Here’s a visualization of how this algorithm solves the example **flow network** from above. The visualization shows the steps as they are reflected in the **digraph** representing the most up-to-date **flow network** and as they are reflected in the **residual graph** of that flow network. **Augmenting paths** in the **residual graph** are shown as red paths, and the **digraph** representing the problem the set of **nodes** and **arcs** affected by a given **augmenting path** is highlighted in green. In each case, I’ll highlight the parts of the graph that will be changed (in red or green) and then show the graph after the changes (just in black).

Here’s another visualization of how this algorithm solving a different example **flow network**. Notice that this one uses real numbers and contains multiple **arcs** with the same and values.

**Also notice that because Arcs with a ‘pull’ ResidualDatum may be part of the Augmenting Path, the nodes affected in the DiGraph of the Flown Network _may not be on a path in .

## Bipartite Graphs

Suppose we have a **digraph**, is bipartite if it’s possible to partition the **nodes** in into two sets ( and ) such that for any **arc** in it **cannot be true** that in and in . It **also cannot be true** that in and in .

In other words is **bipartite** if it can be partitioned into two sets of **nodes** such that every **arc** must connect a **node** in one set to a **node** in the other set.

## Testing Bipartite

Suppose we have a **digraph**, we want to test if it is **bipartite**. We can do this in by greedy coloring the graph into two colors.

First, we need to generate a new **digraph**. This graph will have will have the same set of **nodes** as , but it will have more **arcs** than . Every **arc** in will create 2 **arcs** in ; the first **arc** will be identical to , and the second **arc** reverses the director of ( ).

## Matchings and Maximum Matchings

Suppose we have a **digraph** and is a subset of **arcs** from . is a matching if for any two **arcs** and in : . In other words, no two **arcs** in a **matching** share a **node**.

**Matching**, is a maximum matching if there is no other **matching** in such that . In other words, is a **maximum matching** if it is the largest set of **arcs** from that still satisfies the definition of **matching** (the addition of any **arc** not already in the matching will break the **matching** definition).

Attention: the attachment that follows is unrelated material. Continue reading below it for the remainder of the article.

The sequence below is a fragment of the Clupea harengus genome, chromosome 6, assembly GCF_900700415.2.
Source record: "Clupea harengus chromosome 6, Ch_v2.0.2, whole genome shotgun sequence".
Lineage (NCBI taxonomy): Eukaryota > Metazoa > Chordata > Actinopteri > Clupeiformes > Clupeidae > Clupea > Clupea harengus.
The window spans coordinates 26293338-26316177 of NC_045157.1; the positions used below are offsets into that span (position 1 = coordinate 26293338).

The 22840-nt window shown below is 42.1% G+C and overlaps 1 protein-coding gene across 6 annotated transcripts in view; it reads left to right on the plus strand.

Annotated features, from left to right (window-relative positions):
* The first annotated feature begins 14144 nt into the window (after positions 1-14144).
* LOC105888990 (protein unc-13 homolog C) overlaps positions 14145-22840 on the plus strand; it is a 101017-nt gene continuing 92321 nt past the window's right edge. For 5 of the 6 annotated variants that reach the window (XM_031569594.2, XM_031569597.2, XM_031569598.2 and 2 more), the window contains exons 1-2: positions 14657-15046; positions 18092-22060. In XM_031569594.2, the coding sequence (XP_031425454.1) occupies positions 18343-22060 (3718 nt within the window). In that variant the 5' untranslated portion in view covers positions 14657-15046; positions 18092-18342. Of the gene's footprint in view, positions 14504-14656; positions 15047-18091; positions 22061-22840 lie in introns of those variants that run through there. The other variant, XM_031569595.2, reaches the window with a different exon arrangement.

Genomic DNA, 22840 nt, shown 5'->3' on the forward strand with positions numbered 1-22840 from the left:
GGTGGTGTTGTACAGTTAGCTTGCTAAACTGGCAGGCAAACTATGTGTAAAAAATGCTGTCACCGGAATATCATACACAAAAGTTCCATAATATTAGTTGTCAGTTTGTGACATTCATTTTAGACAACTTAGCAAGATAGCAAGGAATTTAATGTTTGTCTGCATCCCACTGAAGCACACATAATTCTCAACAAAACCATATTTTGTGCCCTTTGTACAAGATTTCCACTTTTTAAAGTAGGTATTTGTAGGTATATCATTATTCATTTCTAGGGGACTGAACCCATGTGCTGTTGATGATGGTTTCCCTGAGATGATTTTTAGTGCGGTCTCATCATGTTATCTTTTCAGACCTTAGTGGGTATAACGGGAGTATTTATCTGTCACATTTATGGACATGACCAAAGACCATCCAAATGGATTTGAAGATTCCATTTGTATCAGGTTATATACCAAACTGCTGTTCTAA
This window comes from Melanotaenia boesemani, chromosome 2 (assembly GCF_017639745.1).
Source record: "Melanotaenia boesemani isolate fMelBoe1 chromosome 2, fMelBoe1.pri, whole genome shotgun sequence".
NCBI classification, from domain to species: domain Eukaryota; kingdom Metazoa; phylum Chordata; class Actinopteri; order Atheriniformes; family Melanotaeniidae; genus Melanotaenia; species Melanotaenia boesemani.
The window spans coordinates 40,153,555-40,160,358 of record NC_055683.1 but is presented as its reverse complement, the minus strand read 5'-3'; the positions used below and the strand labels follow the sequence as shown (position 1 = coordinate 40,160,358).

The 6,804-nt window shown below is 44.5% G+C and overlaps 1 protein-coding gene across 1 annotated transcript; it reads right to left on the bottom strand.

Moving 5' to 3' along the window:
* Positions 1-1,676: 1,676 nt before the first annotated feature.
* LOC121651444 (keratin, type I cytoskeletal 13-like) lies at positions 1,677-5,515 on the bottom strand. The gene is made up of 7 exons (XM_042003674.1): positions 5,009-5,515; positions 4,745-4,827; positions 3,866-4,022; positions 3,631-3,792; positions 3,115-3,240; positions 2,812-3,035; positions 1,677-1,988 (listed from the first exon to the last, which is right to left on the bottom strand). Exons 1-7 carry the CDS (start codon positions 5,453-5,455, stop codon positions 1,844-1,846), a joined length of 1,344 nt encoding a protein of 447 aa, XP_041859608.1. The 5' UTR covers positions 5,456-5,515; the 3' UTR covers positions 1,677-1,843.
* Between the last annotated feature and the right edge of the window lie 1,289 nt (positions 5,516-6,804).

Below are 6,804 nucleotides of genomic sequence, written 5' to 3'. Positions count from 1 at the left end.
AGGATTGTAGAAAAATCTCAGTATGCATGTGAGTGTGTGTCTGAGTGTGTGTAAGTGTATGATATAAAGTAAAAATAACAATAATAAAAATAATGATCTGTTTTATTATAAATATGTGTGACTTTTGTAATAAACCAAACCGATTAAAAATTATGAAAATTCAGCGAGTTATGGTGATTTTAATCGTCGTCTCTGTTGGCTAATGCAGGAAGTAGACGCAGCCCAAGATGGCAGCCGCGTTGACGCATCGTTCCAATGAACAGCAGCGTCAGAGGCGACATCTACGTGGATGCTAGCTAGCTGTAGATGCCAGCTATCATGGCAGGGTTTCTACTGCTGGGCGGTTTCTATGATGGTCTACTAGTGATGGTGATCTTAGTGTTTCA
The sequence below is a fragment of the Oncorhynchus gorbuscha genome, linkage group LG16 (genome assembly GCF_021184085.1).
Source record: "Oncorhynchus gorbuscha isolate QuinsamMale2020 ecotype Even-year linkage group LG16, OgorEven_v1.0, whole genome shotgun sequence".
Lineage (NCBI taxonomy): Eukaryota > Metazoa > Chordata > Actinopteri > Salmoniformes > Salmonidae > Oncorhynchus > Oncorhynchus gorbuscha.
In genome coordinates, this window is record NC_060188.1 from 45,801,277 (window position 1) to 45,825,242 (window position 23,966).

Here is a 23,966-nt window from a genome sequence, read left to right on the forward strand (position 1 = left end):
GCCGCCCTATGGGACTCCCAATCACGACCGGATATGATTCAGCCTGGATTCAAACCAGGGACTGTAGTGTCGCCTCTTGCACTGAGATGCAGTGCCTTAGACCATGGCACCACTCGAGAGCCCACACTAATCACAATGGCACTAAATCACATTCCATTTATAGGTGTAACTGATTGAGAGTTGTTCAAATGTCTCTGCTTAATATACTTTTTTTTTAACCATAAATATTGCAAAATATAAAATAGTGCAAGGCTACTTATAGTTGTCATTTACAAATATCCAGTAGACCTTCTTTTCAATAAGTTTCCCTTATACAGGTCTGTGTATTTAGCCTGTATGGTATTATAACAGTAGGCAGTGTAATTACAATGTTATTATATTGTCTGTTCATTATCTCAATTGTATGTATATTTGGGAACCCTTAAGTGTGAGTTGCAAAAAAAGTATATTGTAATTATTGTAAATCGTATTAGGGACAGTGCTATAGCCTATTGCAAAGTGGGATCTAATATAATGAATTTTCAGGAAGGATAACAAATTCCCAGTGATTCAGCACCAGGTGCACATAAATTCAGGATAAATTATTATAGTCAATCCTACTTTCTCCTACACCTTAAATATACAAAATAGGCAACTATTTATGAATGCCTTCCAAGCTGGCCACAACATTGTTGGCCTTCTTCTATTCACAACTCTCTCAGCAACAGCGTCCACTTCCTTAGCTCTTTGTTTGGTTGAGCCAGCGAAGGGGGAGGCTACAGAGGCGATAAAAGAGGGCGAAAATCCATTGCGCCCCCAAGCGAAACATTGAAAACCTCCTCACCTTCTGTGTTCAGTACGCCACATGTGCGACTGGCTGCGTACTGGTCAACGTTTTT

A **maximum matching** is a **perfect matching** if every for **node** in there exists an **arc** in where .

## Maximum Bipartite Matching

A **maximum bipartite matching** is a **maximum matching** on a **digraph** which is **bipartite**.

Given that is **bipartite**, the problem of finding a **maximum bipartite matching** can be transformed into a **maximum flow problem** solvable with the **Edmonds-Karp** algorithm and then the **maximum bipartite matching** can be recovered from the solution to the **maximum flow problem**.

Let be a **bipartition** of .

To do this, I need to generate a new **digraph** () with some new **nodes** () and some new **arcs** (). contains all the **nodes** in and two more **nodess**, (a **source node**) and (a **terminal node**).

will contain one **arc** for each . If an **arc** is in and is in and is in then include in (adding a ).

If is in and is in , then include in .

The definition of a **bipartite** graph ensures that no **arc** connects any **nodes** where both **nodes** are in the same partition. also contains an **arc** from **node** to each **node** in . Finally, contains an **arc** each **node** in to **node**. for all in .

First partition the **nodes** in the two disjoint sets ( and ) such that no **arc** in is directed from one set to the same set (this partition is possible because is **bipartite**). Next, add all **arcs** in which are directed from to into . Then create a single **source node** and a single **terminal node** and create some more **arcs**

Then, construct a .

## Minimal Node Cover